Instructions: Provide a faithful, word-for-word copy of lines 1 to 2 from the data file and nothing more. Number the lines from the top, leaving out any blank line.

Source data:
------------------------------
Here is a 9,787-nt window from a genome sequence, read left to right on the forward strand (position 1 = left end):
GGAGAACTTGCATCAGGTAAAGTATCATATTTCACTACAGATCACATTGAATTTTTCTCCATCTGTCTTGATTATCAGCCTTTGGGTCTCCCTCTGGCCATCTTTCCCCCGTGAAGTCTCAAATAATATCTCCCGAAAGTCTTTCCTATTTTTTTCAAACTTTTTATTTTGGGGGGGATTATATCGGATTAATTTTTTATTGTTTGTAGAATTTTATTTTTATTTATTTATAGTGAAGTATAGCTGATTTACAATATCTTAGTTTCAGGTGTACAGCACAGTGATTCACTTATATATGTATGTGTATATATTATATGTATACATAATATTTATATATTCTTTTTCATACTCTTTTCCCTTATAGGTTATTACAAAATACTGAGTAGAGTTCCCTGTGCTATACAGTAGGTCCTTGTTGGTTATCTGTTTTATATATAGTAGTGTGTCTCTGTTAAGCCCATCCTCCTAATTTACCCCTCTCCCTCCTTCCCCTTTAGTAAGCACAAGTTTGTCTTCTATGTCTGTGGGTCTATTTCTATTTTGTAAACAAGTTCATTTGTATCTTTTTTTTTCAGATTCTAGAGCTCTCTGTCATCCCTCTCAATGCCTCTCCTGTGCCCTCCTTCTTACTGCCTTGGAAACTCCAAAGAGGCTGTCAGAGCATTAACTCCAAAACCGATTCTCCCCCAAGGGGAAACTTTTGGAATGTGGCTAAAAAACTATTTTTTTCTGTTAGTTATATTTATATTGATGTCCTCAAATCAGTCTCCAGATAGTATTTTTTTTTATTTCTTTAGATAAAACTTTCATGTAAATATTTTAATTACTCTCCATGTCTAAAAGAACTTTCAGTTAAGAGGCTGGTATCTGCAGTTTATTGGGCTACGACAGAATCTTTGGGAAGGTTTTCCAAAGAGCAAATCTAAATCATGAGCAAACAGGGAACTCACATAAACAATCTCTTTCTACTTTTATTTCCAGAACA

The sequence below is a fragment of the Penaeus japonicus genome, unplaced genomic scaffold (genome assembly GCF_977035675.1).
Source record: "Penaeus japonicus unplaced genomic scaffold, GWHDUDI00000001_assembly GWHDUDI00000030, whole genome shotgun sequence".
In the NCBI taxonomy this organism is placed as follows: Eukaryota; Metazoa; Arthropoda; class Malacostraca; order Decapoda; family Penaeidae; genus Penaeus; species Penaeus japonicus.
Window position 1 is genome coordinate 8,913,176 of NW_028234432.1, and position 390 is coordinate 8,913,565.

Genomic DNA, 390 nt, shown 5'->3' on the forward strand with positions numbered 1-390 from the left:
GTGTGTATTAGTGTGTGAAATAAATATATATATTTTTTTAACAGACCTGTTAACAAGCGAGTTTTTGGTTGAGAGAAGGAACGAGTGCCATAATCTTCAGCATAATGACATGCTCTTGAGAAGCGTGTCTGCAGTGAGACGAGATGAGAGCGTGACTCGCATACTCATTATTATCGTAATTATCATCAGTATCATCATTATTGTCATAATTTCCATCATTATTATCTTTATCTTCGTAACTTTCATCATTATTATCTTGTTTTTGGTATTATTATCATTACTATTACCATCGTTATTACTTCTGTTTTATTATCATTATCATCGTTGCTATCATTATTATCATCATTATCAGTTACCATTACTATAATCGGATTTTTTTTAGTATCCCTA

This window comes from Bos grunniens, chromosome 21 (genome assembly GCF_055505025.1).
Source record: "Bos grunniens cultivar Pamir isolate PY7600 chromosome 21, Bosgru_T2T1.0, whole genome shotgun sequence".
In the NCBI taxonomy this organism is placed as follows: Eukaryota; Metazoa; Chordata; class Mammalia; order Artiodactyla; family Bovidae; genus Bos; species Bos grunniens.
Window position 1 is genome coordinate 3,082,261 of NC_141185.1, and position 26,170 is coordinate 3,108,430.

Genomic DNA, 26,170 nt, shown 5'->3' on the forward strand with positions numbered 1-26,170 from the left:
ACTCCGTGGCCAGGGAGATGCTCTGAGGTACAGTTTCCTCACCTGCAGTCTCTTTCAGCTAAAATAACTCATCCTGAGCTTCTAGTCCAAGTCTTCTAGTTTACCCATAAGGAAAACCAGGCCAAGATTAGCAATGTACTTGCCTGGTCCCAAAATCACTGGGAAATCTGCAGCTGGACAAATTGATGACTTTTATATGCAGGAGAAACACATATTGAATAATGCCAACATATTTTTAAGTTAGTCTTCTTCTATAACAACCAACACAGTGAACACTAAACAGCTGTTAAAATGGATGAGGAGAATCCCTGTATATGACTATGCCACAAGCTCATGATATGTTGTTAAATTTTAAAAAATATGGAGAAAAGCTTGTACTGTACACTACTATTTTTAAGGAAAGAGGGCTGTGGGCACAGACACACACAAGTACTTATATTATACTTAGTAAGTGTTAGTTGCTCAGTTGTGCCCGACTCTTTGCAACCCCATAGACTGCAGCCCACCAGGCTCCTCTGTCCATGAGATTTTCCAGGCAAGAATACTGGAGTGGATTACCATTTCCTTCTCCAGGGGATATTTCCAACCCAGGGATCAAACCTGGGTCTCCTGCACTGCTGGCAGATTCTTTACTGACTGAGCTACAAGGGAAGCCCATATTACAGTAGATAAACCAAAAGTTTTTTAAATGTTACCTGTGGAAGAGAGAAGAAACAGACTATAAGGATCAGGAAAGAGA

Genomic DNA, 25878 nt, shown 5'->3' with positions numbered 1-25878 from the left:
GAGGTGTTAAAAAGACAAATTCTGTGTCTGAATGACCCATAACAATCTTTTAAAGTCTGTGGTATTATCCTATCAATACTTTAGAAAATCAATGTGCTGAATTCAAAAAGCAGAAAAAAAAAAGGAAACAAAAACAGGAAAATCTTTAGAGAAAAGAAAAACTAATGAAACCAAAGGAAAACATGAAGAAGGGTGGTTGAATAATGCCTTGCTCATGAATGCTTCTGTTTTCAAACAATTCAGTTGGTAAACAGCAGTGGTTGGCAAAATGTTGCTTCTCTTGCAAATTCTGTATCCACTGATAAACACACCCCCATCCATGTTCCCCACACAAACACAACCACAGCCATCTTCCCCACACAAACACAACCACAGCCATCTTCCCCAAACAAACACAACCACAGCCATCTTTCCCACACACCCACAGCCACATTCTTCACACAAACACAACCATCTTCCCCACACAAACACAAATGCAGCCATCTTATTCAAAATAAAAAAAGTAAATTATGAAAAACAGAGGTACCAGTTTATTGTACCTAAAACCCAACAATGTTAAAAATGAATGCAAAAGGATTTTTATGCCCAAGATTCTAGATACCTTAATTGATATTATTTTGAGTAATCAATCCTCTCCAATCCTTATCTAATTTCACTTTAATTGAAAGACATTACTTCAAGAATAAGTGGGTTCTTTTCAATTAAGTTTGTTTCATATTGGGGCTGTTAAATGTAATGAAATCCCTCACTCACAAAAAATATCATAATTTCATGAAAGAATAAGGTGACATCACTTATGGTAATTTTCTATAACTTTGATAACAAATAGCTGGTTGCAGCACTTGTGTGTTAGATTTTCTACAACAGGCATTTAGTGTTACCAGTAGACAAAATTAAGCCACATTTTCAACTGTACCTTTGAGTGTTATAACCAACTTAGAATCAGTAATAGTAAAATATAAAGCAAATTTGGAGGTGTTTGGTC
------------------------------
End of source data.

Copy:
Here is a 9,787-nt window from a genome sequence, read left to right on the forward strand (position 1 = left end):
GGAGAACTTGCATCAGGTAAAGTATCATATTTCACTACAGATCACATTGAATTTTTCTCCATCTGTCTTGATTATCAGCCTTTGGGTCTCCCTCTGGCCATCTTTCCCCCGTGAAGTCTCAAATAATATCTCCCGAAAGTCTTTCCTATTTTTTTCAAACTTTTTATTTTGGGGGGGATTATATCGGATTAATTTTTTATTGTTTGTAGAATTTTATTTTTATTTATTTATAGTGAAGTATAGCTGATTTACAATATCTTAGTTTCAGGTGTACAGCACAGTGATTCACTTATATATGTATGTGTATATATTATATGTATACATAATATTTATATATTCTTTTTCATACTCTTTTCCCTTATAGGTTATTACAAAATACTGAGTAGAGTTCCCTGTGCTATACAGTAGGTCCTTGTTGGTTATCTGTTTTATATATAGTAGTGTGTCTCTGTTAAGCCCATCCTCCTAATTTACCCCTCTCCCTCCTTCCCCTTTAGTAAGCACAAGTTTGTCTTCTATGTCTGTGGGTCTATTTCTATTTTGTAAACAAGTTCATTTGTATCTTTTTTTTTCAGATTCTAGAGCTCTCTGTCATCCCTCTCAATGCCTCTCCTGTGCCCTCCTTCTTACTGCCTTGGAAACTCCAAAGAGGCTGTCAGAGCATTAACTCCAAAACCGATTCTCCCCCAAGGGGAAACTTTTGGAATGTGGCTAAAAAACTATTTTTTTCTGTTAGTTATATTTATATTGATGTCCTCAAATCAGTCTCCAGATAGTATTTTTTTTTATTTCTTTAGATAAAACTTTCATGTAAATATTTTAATTACTCTCCATGTCTAAAAGAACTTTCAGTTAAGAGGCTGGTATCTGCAGTTTATTGGGCTACGACAGAATCTTTGGGAAGGTTTTCCAAAGAGCAAATCTAAATCATGAGCAAACAGGGAACTCACATAAACAATCTCTTTCTACTTTTATTTCCAGAACA